Previous studies on immigrant workers have largely focused on immigrants from Latin America and a few studied Chinese, Vietnamese or other East Asian workers [3, 4, 5, 6]. The findings highlighted the additional health burden for these ethnic minority population from unsafe and unhygienic workplaces. The cost of receiving health care was reported to be crippling for these immigrants – both documented and undocumented. Integration into the mainstream economy often takes a long time for many immigrants. One study on Chinese-Americans noted that health problems are aggravated by language and cultural barriers in seeking medical care. Many Chinese immigrants are poorly informed about the availability of services or find existing facilities to be inaccessible because of their poor English literacy. Others may have poor understanding of Western medicine and still adhere to ancient Chinese remedies [3]. Another study reported that immigrants were primarily employed in jobs that required limited skills and offered few benefits. Only 20% participants had employment-related health insurance, and almost 60% did not have workers’ compensation coverage [4]. The disparity in health care benefits may be less a function of immigrant status than of the types of jobs held by these workers. We found no study focusing on South Asian immigrants working in NYC’s restaurants.

Restaurants can be hazardous workplaces for the nature of business, materials handled, and tasks completed. Working with hot equipment, oil, sharp knives, lifting heavy objects, working in hot work areas for a long period of time and on slippery floors or floors cluttered with objects may result in muscle strains, sprains, and tears; cuts and lacerations and burns and scalds [7]. OSHA reported 185,200 cases of nonfatal occupational injuries and illnesses with an incidence rate of 3 per 100 full-time workers for Restaurants and other eating places (Private Industry) in 2015 [8]. However, OSHA’s inspections and enforcement of the regulations may be limited for many of these ethnic restaurants which are often run by family members, supported by underage children of the owners, employ casual or part-time workers, and workers without formal contracts. Also, many have 10 or fewer employees making them exempt from OSHA injury and illness recordkeeping.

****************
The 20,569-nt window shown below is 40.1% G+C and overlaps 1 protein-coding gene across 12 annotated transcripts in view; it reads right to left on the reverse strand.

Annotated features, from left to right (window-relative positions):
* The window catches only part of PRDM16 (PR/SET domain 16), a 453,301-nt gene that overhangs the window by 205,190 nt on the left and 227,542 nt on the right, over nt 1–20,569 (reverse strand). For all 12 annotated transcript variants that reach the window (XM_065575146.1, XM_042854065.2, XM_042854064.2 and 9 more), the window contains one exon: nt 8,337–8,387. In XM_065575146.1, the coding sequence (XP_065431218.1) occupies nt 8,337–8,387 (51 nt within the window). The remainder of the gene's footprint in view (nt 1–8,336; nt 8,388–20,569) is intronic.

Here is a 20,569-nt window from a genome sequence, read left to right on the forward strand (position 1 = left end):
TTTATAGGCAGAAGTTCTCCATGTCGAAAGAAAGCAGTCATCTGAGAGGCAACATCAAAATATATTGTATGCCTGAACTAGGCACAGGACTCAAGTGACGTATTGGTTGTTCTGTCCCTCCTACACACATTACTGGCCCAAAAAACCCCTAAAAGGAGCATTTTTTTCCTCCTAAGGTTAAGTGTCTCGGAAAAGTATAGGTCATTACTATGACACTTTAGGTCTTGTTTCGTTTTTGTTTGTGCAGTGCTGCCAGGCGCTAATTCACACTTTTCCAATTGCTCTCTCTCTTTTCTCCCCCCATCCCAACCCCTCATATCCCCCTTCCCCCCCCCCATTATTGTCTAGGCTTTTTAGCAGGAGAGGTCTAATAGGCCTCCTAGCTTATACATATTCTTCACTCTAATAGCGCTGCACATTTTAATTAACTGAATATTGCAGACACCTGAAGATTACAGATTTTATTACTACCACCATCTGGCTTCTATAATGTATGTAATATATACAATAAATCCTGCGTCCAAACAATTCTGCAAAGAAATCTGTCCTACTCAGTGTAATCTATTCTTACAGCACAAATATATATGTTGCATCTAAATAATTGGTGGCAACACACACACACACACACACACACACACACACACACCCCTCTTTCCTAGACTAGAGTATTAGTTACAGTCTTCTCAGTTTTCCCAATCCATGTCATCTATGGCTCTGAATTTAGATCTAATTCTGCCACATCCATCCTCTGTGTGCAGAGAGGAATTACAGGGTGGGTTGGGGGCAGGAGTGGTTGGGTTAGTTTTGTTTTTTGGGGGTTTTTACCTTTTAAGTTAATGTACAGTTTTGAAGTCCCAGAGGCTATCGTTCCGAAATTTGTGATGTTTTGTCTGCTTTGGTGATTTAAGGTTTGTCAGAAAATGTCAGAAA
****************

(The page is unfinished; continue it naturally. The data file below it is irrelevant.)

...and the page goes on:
Some of the traditional South Asian establishments/restaurants rely heavily on traditional way of food preparation to create more authentic taste of their cuisine. Different types of ethnic cooking apparatus such as ‘kiln oven’ or ‘tandoor’ are used to prepare the traditional bread (chapati, roti), which may contribute to unique work-related hazards and injuries specific to these ethnic establishment.